“Certainly technological advancements, such as Building Information Modeling (BIM) and the evolution of certain social expectations, such as sustainable design and construction, along with changes in the construction insurance market, also influenced revisions in the 2017 documents,” Cobleigh said.
Taking into account the digitization of the industry, the 2017 documents include provisions associated with the use of BIM on projects and requirements for the use of AIA document E203–2013 when working with digital data.
To address expectations on the environmental front, AIA introduced a new Sustainable Projects Exhibit, which can be added to most contracts to establish each project participant’s roles and responsibilities, while also addressing risks, in sustainable design/construction projects.
The Sustainable Projects Exhibit, Cobleigh said, “contains provisions that directly impact the obligations of contractors and subcontractors on projects with any significant sustainable design and construction elements.”
The 2017 documents are available at https://www.aiacontracts.org/purchase in a variety of formats. “To best meet our customers’ varied needs, we developed three ways to purchase our documents online,” Cobleigh said.
The Basic Single Document allows fill-point inputs without the need for text changes.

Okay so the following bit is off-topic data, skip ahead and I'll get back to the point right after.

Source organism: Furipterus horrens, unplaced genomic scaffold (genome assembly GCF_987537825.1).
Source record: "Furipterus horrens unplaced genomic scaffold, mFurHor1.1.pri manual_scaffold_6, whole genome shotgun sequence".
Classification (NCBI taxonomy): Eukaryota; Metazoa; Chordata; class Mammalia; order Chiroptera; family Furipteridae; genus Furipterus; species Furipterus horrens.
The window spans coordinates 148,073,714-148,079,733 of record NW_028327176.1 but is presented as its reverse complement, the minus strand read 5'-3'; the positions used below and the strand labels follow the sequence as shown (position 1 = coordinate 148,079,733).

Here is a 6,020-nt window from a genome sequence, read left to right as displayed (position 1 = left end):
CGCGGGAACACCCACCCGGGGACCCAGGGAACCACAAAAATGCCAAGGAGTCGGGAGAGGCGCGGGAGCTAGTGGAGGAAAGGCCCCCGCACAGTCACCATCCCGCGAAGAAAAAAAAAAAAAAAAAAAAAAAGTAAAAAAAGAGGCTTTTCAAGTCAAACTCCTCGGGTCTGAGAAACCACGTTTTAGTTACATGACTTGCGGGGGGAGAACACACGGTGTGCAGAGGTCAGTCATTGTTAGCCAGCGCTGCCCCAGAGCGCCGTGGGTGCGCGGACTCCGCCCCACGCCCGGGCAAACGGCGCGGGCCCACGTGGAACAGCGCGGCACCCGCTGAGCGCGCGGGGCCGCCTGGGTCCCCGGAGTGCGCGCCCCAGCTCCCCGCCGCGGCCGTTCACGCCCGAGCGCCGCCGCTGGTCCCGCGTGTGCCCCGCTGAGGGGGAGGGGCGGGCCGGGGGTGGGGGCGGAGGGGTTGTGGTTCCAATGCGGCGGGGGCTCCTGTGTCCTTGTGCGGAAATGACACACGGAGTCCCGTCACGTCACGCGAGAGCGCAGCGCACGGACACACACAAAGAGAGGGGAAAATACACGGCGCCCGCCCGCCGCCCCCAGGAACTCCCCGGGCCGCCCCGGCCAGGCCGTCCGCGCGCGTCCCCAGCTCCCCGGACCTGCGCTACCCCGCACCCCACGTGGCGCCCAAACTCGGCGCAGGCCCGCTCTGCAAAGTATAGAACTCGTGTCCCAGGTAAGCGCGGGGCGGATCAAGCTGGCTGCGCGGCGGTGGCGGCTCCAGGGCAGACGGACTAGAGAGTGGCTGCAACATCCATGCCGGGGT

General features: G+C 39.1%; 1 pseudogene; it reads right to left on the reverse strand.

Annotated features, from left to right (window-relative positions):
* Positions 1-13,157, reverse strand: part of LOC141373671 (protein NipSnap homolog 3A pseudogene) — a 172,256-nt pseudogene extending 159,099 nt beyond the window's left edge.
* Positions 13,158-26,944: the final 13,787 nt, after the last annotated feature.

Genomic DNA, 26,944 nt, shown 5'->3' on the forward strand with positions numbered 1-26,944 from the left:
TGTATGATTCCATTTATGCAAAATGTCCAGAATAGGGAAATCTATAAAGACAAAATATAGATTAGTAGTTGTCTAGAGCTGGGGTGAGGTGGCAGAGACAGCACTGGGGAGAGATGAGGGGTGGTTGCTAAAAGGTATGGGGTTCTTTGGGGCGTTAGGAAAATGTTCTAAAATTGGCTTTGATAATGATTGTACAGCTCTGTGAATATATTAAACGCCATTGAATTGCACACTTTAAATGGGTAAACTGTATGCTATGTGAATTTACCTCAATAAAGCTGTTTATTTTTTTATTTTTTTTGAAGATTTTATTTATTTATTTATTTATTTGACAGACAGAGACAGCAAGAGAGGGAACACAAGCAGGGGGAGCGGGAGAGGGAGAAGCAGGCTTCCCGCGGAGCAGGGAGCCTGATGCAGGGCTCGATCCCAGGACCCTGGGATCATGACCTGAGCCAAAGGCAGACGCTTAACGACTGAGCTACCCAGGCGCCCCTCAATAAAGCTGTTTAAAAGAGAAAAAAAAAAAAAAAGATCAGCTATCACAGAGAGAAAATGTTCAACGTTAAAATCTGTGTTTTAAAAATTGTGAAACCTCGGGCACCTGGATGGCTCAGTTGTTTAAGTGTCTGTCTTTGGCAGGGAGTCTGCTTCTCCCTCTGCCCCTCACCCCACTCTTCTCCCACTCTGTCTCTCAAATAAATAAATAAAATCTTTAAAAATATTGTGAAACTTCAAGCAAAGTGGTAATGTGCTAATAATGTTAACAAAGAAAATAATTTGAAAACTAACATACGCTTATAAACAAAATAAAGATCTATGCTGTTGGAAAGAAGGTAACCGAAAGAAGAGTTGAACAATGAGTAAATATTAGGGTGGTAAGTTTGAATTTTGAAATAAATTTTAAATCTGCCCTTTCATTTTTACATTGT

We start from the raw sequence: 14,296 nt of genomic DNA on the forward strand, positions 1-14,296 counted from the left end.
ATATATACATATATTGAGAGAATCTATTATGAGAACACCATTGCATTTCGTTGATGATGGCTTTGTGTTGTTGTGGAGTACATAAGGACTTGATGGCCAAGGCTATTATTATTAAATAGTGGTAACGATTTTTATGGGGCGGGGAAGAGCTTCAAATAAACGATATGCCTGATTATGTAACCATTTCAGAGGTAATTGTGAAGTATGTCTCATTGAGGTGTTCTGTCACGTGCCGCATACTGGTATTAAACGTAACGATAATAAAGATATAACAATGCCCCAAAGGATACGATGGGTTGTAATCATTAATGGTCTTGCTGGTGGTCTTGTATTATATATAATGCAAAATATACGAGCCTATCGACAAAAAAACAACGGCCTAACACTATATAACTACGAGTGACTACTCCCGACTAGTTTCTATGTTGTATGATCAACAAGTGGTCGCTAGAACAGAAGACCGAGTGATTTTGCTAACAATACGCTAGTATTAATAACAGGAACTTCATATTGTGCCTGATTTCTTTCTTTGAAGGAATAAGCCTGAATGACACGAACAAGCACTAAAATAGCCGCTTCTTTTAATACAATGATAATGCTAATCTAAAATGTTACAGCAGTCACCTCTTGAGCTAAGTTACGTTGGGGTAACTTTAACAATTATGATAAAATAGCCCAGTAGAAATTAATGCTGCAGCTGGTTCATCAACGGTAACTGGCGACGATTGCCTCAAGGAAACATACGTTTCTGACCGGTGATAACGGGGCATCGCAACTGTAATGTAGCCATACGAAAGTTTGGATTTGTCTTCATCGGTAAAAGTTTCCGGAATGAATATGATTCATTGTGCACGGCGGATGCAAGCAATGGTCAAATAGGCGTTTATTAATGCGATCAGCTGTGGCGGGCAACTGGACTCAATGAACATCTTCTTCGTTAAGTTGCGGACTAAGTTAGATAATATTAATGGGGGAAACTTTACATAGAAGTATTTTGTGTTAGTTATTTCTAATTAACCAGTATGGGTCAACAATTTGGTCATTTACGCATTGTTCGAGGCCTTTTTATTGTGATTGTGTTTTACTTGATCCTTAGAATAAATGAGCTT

“The obvious advantage is that it saves time, since the documents can be printed and used immediately,” Cobleigh said.
The Custom Single Document and Unlimited Access licenses options offer the same full software functionality, as well as full-document editing capability. Users should make their selection based on the number of projects targeted for completion within a year.
“For firms with only a few projects per year, purchasing documents one-at-a-time might be the right choice,” Cobleigh said. “For firms with many projects per year, an Unlimited Access license that allows full access to every one of our documents for a full-year makes more sense.”
For more information about the AIA documents, read the article by Ken Cobleigh in the NASBP Surety Bond Quarterly.
*According to Cobleigh, “the AIA has been publishing standard form agreements since 1888. Over those years, several drafting principles and objectives have been adopted, including the following:
1. To establish and maintain, for nationwide application, standardized legal forms that enhance the stability and order of design and construction legal transactions;
2. To strive for balanced and fair documents by:
(a) conforming to common law and statutory precepts adopted in the majority of jurisdictions;
(b) allocating risks and responsibilities to the party best able to control them, to the party best able to protect against unexpected cost, or to the owner when no other party can control the risk or prevent the loss; and
(c) seeking industry feedback from parties whose interests may be significantly impacted by individual documents;
3. To publish documents that are subject to uniform legal interpretations so as to be predictably enforceable and thus reliable;
4. To express unambiguous intentions in language comprehensible to the users and interpreters (courts and lawyers) of the standard documents; and
5. Where practices are consistent among regions, to reflect industry customs and practices, rather than to impose new ones; and where practices are inconsistent or no guidelines for practice exist, to provide leadership and guidance for practitioners to follow.”